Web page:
Cooking Pasta in Broth at Home to Push Past the Cold Weather

An extra comforting “couplet” of comfort food.

by Ari Weinzweig

I give Tammie full credit for getting me thinking about this one. She brought it up the other evening, and the next day we had it for dinner. I’m glad we did! Pasta cooked in a terrific bone-broth is darned hard to beat this time of year—two of the most comforting foods I can imagine, pasta and broth, all in one super comforting bowl. (And the leftovers are lovely the next day too—when you use artisan pasta, it holds up well even after it’s been cooked.)

A traditional Italian dish.

The most typical way you’d eat this dish in Italy would be in the area of Bologna as tortellini en brodo. Here’s my friend Elizabeth Minchilli’s write up on it, excerpted from her great book, Eating My Way Through Italy. Even Elizabeth, who’s lived in Italy for decades and is a great cook, confesses in the piece that she never makes her own tortellini. Of course, Elizabeth lives in Italy where she can just go to the store to buy high quality, handmade options. What I made at home is a simpler, but still super tasty version that works well for folks like us living in the Midwest.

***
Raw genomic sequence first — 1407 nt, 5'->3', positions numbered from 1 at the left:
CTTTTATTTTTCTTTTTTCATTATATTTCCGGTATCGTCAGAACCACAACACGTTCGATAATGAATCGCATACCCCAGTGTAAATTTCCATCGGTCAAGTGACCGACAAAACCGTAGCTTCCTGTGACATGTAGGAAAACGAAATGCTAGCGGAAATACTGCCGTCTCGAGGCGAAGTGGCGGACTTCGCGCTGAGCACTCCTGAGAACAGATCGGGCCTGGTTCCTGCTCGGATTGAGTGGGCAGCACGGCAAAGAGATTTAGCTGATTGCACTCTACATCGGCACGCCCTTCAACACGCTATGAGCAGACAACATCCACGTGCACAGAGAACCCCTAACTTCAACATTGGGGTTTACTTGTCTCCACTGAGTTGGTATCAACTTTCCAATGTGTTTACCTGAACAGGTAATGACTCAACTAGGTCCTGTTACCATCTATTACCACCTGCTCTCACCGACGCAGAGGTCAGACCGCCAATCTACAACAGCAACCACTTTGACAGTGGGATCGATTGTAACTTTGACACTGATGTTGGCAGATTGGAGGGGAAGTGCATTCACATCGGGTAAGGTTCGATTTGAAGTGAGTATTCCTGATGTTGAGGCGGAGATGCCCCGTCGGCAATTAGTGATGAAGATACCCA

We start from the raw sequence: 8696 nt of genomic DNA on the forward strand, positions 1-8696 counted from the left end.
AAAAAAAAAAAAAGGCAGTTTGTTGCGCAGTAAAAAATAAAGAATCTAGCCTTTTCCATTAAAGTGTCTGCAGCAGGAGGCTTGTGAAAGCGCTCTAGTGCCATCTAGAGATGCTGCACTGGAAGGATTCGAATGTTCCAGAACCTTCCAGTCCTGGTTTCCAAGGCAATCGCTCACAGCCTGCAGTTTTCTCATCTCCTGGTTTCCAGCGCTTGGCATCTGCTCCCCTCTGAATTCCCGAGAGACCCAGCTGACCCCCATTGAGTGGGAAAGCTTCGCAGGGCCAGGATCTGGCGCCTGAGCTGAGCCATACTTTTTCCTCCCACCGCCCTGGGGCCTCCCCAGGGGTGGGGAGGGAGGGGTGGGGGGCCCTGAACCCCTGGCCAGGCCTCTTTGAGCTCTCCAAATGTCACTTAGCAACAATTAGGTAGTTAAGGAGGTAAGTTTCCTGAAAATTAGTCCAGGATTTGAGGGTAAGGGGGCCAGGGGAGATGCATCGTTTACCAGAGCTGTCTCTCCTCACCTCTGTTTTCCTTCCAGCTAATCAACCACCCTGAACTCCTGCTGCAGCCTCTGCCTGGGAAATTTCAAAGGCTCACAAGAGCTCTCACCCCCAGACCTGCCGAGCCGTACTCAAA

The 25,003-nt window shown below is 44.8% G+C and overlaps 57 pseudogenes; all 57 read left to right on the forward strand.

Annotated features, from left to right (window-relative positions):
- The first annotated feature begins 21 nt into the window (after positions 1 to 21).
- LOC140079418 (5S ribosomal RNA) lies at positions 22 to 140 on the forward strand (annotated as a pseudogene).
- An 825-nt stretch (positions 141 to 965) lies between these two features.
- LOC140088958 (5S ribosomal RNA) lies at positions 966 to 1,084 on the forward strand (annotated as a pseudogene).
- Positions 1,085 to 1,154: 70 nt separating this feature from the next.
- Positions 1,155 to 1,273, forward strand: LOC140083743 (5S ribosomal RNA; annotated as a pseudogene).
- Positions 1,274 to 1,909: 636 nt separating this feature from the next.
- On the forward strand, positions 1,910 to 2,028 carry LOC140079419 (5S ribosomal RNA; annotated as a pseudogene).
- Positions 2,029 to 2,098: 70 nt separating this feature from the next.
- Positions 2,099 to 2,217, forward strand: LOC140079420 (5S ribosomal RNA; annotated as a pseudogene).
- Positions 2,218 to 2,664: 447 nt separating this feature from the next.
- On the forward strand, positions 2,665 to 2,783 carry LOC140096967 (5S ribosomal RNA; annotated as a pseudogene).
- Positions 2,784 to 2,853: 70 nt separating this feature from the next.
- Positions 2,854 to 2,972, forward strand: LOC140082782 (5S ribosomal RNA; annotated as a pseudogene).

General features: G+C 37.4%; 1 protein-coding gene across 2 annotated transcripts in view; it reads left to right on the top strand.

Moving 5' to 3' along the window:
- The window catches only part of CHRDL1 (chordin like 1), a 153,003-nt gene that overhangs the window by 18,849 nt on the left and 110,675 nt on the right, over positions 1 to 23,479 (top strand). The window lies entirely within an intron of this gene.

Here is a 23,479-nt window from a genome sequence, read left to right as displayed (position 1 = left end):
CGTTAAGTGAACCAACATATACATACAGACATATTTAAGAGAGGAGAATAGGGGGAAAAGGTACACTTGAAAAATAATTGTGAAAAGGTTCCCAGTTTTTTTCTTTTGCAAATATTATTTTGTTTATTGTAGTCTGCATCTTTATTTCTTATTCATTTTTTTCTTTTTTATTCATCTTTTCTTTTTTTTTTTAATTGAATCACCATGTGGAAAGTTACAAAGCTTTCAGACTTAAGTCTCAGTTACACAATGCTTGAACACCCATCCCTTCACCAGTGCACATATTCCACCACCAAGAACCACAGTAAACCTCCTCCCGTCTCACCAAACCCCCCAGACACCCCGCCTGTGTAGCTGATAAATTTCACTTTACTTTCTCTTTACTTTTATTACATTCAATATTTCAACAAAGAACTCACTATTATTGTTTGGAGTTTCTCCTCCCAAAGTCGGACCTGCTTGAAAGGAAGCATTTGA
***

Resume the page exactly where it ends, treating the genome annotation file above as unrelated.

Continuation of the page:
It’s all about good broth!

To make the dish as good as it can be, of course, requires great raw materials. You can use any kind of broth you like, but it needs to be a really good broth. As Elizabeth says, “This dish is ALL about the brodo, so no ready-made store bought. Sorry. That’s my final word.” You do buy the Deli’s terrific chicken broth “at the store,” but it’s homemade, so I’m confident it fits the bill for my friend Elizabeth. You can also use homemade beef broth, or, if you want to go meatless, you can make a mushroom or vegetable stock. At our house we’ve been making broth with the bones after we eat all the meat from the Roadhouse’s amazing whole pit-smoked chickens, and that’s what we used to cook the pasta the other evening.

How we make ours at home.

To prepare the dish, you’ll want a good amount of broth, probably a quart per person, plus “one quart for the pot” since the pasta will absorb some of the liquid when it cooks. When you heat up the broth, add a big chunk of Parmigiano Reggiano rind to the pot to flavor it even further. Bring the broth to a boil. Check for salt—you’ll need it to be well salted so that the pasta will be properly seasoned while it’s cooking. Add the pasta to the boiling liquid—Tammie and I prefer “short cuts” like maccheroni or penne, but you can use spaghetti, or tiny pasta like orzo or Alphabeta. Add about a quarter pound of dry pasta per person, stir well, and keep the pot boiling, stirring occasionally to keep the pasta from sticking. Warm some pasta bowls and set them by the stove. When the pasta is al dente, ladle both pasta and broth into each bowl. Though it’s not typical in the region of Bologna, I like to add a drizzle of extra virgin olive oil over top. Grind on some good black pepper, and sprinkle with chopped fresh parsley. Grate on a good amount of Parmigiano Reggiano. Serve with soup spoons. Take a deep breath off the bowl before you eat. The whole thing is, for me, about as comforting as it gets.